Industry Pulse | Tony DiSalle on the new, modern Buick

Industry Pulse | Tony DiSalle on the new, modern Buick

Just weeks before kicking off another auto show season, we met with Tony DiSalle, U.S. Vice President of Marketing for Buick and GMC. He was in town to speak to the Washington Automotive Press Association at their year-end event, so we snagged a few minutes with Tony to hear first-hand about Buick’s brand transformation, their plans for 2016 (including the beautiful new Cascada convertible), and how they’re targeting Millennials.

Q&A with Tony DiSalle, U.S. VP of Marketing for Buick and GMC

GM-TonyDiSalle2013-01-medium{Melanie Batenchuk}: Coming off the heels of the LA Auto Show with the new LaCrosse, tell us a little bit about the new LaCrosse and what’s so exciting about it for the Buick brand.

{Tony DiSalle}: It’s our flagship, and that vehicle does so many things for the brand. One, it’s the first production model to bring the new face of Buick to market. You might have seen us introduce a new concept vehicle last year called the Avenir, which means “the future” in French. And we told everybody “it is truly a concept”, but from a design standpoint, you’ll see some of what is in the Avenir inspire future Buicks. LaCrosse is the first production model to do that.

{MB}: Buick, along with some of the other luxury automakers, are facing the challenge of an aging demographic of your typical buyer. Let’s talk about the “That’s a Buick” ad campaign. What’s next for Buick in its advertising plans?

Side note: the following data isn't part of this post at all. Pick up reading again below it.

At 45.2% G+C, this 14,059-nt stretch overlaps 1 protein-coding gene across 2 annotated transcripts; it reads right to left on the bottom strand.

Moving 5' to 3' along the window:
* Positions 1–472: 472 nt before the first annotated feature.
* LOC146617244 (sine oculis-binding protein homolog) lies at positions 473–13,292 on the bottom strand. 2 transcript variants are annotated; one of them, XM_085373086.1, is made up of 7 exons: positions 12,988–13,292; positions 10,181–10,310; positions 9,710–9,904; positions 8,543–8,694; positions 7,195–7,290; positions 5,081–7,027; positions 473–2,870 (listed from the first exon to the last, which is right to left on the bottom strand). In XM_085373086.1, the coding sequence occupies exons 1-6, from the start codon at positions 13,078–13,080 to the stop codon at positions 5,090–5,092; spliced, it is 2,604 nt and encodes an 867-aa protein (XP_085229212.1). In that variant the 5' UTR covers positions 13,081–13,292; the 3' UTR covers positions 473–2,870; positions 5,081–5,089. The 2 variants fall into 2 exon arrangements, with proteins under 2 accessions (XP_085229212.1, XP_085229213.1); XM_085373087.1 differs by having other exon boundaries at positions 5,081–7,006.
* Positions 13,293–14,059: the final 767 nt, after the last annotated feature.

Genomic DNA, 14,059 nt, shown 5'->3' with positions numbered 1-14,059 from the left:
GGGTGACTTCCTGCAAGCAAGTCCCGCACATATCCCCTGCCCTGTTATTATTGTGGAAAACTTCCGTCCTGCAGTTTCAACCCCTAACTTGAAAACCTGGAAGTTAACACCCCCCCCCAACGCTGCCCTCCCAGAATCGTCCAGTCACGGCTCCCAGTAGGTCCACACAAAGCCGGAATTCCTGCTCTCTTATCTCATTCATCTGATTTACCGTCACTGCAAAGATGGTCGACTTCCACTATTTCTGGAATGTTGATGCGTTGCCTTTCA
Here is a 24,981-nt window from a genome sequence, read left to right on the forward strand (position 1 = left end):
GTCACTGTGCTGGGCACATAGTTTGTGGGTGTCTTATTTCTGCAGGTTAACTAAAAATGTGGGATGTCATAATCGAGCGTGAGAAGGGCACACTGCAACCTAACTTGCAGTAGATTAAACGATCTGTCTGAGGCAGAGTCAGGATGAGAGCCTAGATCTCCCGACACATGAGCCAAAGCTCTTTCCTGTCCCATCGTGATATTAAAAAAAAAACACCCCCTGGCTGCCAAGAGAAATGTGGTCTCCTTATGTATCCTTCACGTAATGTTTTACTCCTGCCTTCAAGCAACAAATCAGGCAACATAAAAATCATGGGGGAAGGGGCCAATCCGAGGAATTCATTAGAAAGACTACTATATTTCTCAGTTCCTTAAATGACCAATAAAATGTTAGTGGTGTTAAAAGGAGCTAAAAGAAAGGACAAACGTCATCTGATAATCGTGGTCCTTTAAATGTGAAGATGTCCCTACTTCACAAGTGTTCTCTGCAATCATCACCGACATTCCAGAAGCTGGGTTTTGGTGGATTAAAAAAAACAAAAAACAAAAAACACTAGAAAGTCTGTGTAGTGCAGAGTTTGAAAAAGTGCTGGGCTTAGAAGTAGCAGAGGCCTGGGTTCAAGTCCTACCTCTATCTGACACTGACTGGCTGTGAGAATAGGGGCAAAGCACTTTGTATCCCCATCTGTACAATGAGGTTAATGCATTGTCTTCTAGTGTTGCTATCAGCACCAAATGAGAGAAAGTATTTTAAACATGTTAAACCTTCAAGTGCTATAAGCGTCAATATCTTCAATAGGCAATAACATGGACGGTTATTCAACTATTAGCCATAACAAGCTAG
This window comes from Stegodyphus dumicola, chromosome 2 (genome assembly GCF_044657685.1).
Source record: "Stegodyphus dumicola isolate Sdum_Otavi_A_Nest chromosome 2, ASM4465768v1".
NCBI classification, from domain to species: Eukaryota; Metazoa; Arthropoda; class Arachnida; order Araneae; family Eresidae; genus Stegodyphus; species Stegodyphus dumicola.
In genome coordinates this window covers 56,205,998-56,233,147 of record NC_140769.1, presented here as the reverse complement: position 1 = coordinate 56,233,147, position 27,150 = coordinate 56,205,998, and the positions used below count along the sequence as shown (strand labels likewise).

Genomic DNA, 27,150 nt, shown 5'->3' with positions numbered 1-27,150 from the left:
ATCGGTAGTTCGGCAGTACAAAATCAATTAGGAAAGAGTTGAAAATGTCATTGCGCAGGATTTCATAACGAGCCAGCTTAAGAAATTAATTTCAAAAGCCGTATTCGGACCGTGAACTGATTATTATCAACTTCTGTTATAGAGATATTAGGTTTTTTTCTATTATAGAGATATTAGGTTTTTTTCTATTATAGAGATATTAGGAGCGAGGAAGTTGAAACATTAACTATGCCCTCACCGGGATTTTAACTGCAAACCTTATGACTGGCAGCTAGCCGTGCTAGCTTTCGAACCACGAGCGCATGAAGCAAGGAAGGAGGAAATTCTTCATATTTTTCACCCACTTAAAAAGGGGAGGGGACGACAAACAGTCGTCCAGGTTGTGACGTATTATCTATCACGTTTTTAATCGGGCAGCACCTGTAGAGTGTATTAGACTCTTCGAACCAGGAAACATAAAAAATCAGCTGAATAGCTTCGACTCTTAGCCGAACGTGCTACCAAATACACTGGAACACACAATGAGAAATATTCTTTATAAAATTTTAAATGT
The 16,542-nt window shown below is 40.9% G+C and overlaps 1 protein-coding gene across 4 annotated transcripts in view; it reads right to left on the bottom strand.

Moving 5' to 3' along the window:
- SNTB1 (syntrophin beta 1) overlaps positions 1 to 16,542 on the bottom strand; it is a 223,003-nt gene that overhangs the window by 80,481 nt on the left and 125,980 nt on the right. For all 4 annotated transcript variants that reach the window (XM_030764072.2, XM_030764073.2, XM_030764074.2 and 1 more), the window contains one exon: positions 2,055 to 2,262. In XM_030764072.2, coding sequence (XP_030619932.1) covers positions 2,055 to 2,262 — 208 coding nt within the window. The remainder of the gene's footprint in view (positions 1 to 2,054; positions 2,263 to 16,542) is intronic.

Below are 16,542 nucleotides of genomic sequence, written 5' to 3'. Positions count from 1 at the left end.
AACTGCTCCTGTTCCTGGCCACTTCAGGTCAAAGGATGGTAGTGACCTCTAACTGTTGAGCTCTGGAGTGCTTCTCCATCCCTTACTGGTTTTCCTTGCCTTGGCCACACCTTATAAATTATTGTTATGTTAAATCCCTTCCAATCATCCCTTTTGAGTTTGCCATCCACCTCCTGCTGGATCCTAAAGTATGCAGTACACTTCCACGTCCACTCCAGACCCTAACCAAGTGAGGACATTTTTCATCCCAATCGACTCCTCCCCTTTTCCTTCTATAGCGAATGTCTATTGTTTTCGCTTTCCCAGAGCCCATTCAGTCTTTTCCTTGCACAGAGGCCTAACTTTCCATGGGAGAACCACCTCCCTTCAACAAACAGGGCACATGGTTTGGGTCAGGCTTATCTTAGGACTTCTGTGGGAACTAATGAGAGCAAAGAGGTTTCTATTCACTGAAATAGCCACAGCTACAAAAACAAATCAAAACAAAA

{TD}: The campaign has been, and continues to be, very successful. What we’ve seen is, obviously, people in this country have a dated view of what a Buick is. And that’s less so with Millennials – it’s more of a clean sheet of paper [for them]. “You tell me what it is and I’ll form an opinion.”

[The ad campaign is] true to the brand. It’s very authentic. We use self-deprecating humor and we use that misperception to draw people in. But the message is so much more than attention getting. The message is to educate them on what today’s Buicks are, and we get very consistent feedback on how stunning the exterior design of our product is.

Our objective is really to have somebody see a Buick and say one word – and that’s “beautiful”.

Image credit: Buick

Image credit: Buick

Phase two of the campaign, which we’ve been in the midst of for eight or nine months, is becoming a little more declarative. We started talking about how all Buicks have WIFI, how we have 5-Star crash ratings across the board, and this summer we launched the 24 hour test drive.

And so we’re proclaiming a little bit more about what you can expect from Buick, including a rather revolutionary way to take the stress out of a test drive. The confidence we have in our products [is evident] in the fact that we want consumers to take these vehicles home.

And then, what we’ll see going forward is us becoming even more declarative. We have Cascada, Envision, and LaCrosse to launch this calendar year.

This is a great place to be for our brand because we’ve been building this brand over the last few years or so without new entries. I mean, Encore, was the last new entry we had in the portfolio. We’re excited to get back in the mode of launching new vehicles with Buick.

Buick Cascada Super Bowl 50 ad{MB}: Speaking of ads, do you have anything planned for Super Bowl?

{TD}: I can’t tell you. (He grins and all but confirms with his eyes.)

(Of course Buick did have its first-ever spot in the SB50 game and you can watch that here.

{MB}: You’re saying the ads are really resonating; the message is resonating with your target audience. What are some of the sales you’re seeing as a result?